Core Labs Has an Edge in the Oilfield

 | Aug 29, 2013 | 7:00 AM EDT
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Core Laboratories (CLB) is a mid-cap oil servicer that has carved out its own niche and is breaking away from its peers. And its free cash flow and returns on capital have been driving its stock higher.

Core is involved in reservoir description, production enhancement and reservoir management services. These services help companies improve reservoir performance and increase recovery rates from their producing fields. Core provides service production and production enhancement, which are often given budgetary priority over exploration and appraisal, so Core operates in less risky areas than do many other servicers. Core has carved out a niche by developing patented oilfield technologies.

By building up a pool of patents and talent instead of heavy machinery, Core has become a free cash flow machine. Last quarter, the company raised an astonishing $0.23 of free cash flow for every revenue dollar. This puts Core at the top of its class among oil servicers in the category of free cash flow, according to Bloomberg's Oilfield Service Report. More impressively, Core Labs increased net income by 12%, despite capital expenditures being only one-sixth of free cash flow.

Core Labs' ROIC
Data from Morningstar

Management lives by three tenets. The first two are to maximize free cash flow and return on capital, and the two are very much connected. Management's strategy of maximizing free cash flow acts as a competitor for capital within the company, ensuring that only the highest-return projects are allowed. It is no coincidence, then, that Core's return on invested capital (ROIC) is also at the top of that same Bloomberg report. Management expressly believes that stock performance over time is directly related to ROIC, and that belief has been validated by their stock, which has gained more than 2,500% over the last 10 years.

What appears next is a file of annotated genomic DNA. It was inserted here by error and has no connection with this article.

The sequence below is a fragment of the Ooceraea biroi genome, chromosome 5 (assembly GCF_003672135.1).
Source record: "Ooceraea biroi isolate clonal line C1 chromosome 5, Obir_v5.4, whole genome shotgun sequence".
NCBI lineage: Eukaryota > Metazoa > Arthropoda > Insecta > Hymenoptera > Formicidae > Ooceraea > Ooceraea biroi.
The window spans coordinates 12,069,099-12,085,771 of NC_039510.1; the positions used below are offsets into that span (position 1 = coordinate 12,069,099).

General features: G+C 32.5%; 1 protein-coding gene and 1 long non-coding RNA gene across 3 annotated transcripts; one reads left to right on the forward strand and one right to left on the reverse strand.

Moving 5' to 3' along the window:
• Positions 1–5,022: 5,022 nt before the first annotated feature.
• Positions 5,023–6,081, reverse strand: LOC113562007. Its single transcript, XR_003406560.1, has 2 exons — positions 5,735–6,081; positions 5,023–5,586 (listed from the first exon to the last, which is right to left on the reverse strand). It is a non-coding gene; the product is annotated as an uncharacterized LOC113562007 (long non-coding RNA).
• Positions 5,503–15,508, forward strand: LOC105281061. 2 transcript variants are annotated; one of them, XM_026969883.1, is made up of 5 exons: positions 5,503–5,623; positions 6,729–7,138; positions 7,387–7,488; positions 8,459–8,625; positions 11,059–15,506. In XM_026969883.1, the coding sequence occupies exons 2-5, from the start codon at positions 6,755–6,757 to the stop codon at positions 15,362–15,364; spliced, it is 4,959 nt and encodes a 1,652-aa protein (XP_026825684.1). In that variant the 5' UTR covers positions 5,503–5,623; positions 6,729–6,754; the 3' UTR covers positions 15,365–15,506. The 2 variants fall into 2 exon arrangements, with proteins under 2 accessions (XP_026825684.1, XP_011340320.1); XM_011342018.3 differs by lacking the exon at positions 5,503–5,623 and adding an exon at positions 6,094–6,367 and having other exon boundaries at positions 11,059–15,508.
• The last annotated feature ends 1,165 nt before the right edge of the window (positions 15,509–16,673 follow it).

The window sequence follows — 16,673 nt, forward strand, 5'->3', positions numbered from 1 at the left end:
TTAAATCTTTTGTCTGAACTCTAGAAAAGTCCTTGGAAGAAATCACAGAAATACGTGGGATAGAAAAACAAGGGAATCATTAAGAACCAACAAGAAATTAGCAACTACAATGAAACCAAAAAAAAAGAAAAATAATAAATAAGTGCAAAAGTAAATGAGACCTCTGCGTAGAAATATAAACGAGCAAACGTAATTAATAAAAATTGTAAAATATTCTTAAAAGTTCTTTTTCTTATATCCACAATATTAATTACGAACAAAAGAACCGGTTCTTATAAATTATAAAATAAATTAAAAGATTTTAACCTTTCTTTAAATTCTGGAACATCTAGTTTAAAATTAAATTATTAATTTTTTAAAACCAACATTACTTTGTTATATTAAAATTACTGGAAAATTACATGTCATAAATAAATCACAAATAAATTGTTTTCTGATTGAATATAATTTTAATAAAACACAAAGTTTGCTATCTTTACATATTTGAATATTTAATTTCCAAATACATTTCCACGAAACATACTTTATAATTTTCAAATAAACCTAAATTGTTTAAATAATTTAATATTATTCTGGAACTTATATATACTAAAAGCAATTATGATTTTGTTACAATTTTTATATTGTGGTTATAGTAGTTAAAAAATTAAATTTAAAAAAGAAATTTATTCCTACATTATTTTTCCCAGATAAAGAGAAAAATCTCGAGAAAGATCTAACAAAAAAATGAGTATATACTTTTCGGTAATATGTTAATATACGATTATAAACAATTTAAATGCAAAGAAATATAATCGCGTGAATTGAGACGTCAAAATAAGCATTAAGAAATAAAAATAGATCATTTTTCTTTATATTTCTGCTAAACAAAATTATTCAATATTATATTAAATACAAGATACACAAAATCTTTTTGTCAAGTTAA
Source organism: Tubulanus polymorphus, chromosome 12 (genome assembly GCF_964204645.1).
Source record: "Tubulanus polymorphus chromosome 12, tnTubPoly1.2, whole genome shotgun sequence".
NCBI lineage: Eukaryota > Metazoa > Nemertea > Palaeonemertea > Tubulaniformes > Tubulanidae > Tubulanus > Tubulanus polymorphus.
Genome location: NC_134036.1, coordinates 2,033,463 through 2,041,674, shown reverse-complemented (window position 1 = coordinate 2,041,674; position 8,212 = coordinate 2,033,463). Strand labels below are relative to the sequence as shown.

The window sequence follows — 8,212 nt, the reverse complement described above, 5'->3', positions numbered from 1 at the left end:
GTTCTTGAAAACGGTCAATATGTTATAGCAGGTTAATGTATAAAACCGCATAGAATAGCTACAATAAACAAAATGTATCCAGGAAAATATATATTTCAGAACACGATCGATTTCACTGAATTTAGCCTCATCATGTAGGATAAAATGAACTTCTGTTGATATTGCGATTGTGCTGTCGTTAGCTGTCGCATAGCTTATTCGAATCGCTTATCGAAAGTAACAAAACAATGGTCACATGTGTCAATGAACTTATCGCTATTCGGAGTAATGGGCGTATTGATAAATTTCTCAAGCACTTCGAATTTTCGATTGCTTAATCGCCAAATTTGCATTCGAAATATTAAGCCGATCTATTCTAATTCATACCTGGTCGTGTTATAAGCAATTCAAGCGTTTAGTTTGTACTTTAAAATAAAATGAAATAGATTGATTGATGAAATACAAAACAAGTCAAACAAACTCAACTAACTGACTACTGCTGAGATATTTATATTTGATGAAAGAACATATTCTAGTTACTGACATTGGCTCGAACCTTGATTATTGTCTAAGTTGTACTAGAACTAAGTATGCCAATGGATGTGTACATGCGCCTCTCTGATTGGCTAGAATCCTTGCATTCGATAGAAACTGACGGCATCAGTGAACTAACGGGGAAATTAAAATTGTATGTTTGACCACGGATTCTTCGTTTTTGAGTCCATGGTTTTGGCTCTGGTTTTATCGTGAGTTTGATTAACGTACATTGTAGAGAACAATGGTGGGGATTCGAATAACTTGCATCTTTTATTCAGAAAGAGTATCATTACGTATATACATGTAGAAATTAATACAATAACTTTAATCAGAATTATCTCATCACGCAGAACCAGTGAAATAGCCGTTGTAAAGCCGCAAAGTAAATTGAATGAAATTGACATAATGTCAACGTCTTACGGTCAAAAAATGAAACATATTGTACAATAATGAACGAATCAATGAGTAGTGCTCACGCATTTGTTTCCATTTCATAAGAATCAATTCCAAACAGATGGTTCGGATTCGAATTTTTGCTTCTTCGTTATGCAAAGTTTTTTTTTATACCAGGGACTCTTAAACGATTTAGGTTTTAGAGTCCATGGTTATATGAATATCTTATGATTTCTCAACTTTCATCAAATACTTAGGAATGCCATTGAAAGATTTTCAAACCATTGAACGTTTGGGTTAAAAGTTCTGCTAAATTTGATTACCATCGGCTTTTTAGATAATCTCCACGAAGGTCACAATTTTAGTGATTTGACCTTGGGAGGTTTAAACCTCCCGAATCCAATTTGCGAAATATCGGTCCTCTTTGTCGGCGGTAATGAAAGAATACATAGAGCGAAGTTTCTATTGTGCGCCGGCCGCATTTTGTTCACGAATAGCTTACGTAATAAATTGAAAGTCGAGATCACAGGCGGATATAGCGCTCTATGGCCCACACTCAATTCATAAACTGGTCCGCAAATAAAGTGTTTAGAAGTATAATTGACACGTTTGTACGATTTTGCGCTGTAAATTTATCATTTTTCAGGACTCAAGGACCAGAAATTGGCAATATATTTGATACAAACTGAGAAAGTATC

Looking at more recent earnings results, one thing about Core really stands out: constant process improvement in what it does. For example,

  • Margins have improved from 30.3%, from 29.7% in last year's first quarter.
  • Cost of product has declined to 68% of revenue, from 71%.
  • Core Labs continues to increase its revenue by 200 to 400 basis points above worldwide oil and gas activity.
  • Finally, this year we saw technological improvements bringing a 10% to 15% increase in lateral coverage for each horizontal well. This will especially help improve unconventional oil recovery rates.

Dividends are Core's third tenet, and they represent final outcome of the company's equation. Since the company is so disciplined in capital expenditure, all that free cash flow must go somewhere. That's where dividends come in. In the past two years, the company has increased dividends by double digits. I believe this will continue for the long term, because revenue and net income are growing steadily.

Core Labs' Dividends
Fast Charts

Core's stock is a victim of its own success, since the stock is trading well above its 15-year average P/E (the blue line) and its "fair value" (the orange line). Thankfully, this chart is also littered with 10%-plus pullback opportunities. Why? Often times, Wall Street's expectations get too exuberant, and the company's results "disappoint." As we can see, the steep drops have created opportunities when the stock trades well below its "normal" P/E. It is best to wait for these moments. Core Labs is a top-notch company, but it is well overvalued here, and we should wait for a pullback to add.

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